by Michael Curtis
“Everywhere I hear the sound of marchin’, charging feet, cause summer’s here and the time is right for fighting in the street.” The words were written in 1968 by Mick Jagger who said he wrote it after an anti-war rally at the U.S. Embassy in London, and he was inspired by the student rioters in Paris in May 1968. At that time protests in various countries of Europe, in the U.S., in Mexico City, in Brazil, were directed against the Vietnam war, but the most spectacular events, the May Days in Paris, sprang from the student led protest movement that began on March 22, 1968 as an anti-war rally at Nanterre University, and became a revolt against the political and academic establishment.
It is tempting to compare those events on its fiftieth anniversary with the remarkable youth organized demonstrations, the March of Our Lives, on March 24, 2018 protesting against gun violence, in Washington, D.C. and elsewhere in the U.S., resulting from the murder of students on February 14, 2018 at the Marjory Stoneman Douglas high school in Parkland, Florida where 17 were killed by a teenage gunman. The D.C. march attracted an estimated crowd of 800,000 youngsters and supporters, and was accompanied or financed by celebrities such as George and Amal Clooney, Oprah Winfrey, Stephen Spielberg, the Gucci group, pop artists and performers.
In his address on March 25, 2018 at the Palm Sunday service in St. Peter’s Square, Pope Francis, without specifically alluding to the Washington demonstration, urged young people not to let themselves be manipulated. “Young people,” he directed, “you have it in you to shout. It’s up to you not to keep quiet.” Certainly, young people in 2018 had done this as they had in May 1968.
Since the writings of Polybius, the Greek historian of the Hellenistic period, the question has been discussed of history as repeating a cycle of events, of regular patterns, of people animated by the same desires and passions. Youth in 2018 and 1968 have expressed those qualities, displaying energy, and a spirit of resistance and defiance, even quasi-revolt. Yet, even admitting that history can be seen as a sequence of causes and effects the two events show we are not doomed to repeat the past.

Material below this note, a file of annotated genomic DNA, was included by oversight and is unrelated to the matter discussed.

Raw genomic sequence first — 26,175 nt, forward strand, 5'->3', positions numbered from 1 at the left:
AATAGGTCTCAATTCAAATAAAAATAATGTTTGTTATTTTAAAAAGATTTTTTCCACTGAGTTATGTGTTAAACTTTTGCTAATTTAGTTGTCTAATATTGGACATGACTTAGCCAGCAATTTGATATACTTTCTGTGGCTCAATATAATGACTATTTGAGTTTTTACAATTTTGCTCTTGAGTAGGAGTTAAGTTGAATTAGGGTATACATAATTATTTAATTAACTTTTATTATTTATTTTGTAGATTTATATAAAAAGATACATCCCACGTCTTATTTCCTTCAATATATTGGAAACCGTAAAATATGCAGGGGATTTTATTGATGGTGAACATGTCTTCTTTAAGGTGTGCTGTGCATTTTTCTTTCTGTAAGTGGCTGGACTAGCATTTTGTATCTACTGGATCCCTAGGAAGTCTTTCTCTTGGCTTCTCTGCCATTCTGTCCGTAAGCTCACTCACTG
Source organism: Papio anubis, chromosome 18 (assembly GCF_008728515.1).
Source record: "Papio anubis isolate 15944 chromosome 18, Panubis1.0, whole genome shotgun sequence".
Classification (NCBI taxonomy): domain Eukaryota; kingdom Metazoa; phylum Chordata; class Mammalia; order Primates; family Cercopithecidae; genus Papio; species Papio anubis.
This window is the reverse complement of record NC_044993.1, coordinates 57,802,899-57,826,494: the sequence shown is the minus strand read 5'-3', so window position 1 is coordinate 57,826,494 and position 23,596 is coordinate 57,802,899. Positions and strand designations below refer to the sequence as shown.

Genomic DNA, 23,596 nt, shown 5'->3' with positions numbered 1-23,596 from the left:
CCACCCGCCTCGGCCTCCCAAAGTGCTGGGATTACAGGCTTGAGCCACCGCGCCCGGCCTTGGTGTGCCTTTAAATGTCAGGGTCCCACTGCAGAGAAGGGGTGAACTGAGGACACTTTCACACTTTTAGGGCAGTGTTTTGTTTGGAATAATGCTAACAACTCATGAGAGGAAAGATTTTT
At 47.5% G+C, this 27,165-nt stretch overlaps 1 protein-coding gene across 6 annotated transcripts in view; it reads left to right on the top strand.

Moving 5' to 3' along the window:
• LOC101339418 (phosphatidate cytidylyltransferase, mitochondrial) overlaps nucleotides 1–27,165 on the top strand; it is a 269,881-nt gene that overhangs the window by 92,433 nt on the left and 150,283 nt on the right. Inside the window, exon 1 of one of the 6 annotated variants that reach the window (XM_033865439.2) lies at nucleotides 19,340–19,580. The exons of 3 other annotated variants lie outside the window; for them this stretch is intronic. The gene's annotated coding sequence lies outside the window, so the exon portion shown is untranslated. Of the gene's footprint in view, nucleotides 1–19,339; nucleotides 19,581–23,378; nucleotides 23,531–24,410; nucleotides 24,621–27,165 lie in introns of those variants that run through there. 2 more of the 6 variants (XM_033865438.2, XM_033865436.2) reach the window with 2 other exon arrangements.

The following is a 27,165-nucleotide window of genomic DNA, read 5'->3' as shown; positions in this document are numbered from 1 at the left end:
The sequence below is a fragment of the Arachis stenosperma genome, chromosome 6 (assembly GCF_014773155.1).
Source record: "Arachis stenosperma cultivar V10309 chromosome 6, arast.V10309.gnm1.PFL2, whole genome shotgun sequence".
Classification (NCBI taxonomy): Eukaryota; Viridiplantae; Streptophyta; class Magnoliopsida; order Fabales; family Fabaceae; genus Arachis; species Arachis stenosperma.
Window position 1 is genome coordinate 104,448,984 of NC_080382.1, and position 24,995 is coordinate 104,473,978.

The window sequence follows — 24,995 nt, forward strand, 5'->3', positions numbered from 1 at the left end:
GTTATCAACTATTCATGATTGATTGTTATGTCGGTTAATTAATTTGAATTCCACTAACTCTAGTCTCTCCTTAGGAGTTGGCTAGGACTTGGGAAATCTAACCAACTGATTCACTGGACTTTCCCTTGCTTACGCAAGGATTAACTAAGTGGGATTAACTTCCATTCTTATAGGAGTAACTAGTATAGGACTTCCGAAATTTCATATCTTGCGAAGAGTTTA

Both events, 1968 and 2018, began with a particular incident: one, the university administrative actions against student activists at Nanterre University, the new campus in the suburb of Paris; the other the Parkland massacre. Both called for change of some kind, university or more broadly social. Both can be regarded as nation-wide movements.
But there are important differences. May 1968 was concerned at first with a specific issue, rigidity in the hierarchy of the French University, with students wanting more political freedom since political meetings were normally forbidden. However, it became transmuted into a wider more disjointed affair, including calls for overthrow of institutions; 2018, at least so far, is pinpointed at a concrete, single purpose.
The 1968 events had started as the result of a specific action, the detention of student in the anti-war rally, but with provocative slogans, and spreading to the main Sorbonne and other Paris educational units, it transformed itself into a revolt against established institutions, advancing social changes, and protests against capitalism and U.S. imperialism.